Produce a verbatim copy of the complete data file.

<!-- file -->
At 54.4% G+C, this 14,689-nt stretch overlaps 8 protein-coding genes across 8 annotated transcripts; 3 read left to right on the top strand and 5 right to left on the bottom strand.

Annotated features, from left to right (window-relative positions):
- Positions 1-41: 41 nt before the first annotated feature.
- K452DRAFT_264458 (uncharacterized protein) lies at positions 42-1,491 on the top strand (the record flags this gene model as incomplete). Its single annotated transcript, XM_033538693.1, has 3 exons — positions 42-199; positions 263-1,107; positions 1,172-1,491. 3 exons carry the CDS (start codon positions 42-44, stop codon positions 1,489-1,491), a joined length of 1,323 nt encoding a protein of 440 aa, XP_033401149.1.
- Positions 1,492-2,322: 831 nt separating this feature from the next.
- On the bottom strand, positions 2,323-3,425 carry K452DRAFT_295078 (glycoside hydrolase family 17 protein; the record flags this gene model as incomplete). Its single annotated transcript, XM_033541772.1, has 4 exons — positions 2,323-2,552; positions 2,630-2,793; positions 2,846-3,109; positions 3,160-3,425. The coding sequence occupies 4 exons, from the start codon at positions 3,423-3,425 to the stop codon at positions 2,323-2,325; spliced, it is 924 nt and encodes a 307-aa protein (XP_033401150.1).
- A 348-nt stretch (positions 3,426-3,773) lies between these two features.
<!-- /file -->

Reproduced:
At 54.4% G+C, this 14,689-nt stretch overlaps 8 protein-coding genes across 8 annotated transcripts; 3 read left to right on the top strand and 5 right to left on the bottom strand.

Annotated features, from left to right (window-relative positions):
- Positions 1-41: 41 nt before the first annotated feature.
- K452DRAFT_264458 (uncharacterized protein) lies at positions 42-1,491 on the top strand (the record flags this gene model as incomplete). Its single annotated transcript, XM_033538693.1, has 3 exons — positions 42-199; positions 263-1,107; positions 1,172-1,491. 3 exons carry the CDS (start codon positions 42-44, stop codon positions 1,489-1,491), a joined length of 1,323 nt encoding a protein of 440 aa, XP_033401149.1.
- Positions 1,492-2,322: 831 nt separating this feature from the next.
- On the bottom strand, positions 2,323-3,425 carry K452DRAFT_295078 (glycoside hydrolase family 17 protein; the record flags this gene model as incomplete). Its single annotated transcript, XM_033541772.1, has 4 exons — positions 2,323-2,552; positions 2,630-2,793; positions 2,846-3,109; positions 3,160-3,425. The coding sequence occupies 4 exons, from the start codon at positions 3,423-3,425 to the stop codon at positions 2,323-2,325; spliced, it is 924 nt and encodes a 307-aa protein (XP_033401150.1).
- A 348-nt stretch (positions 3,426-3,773) lies between these two features.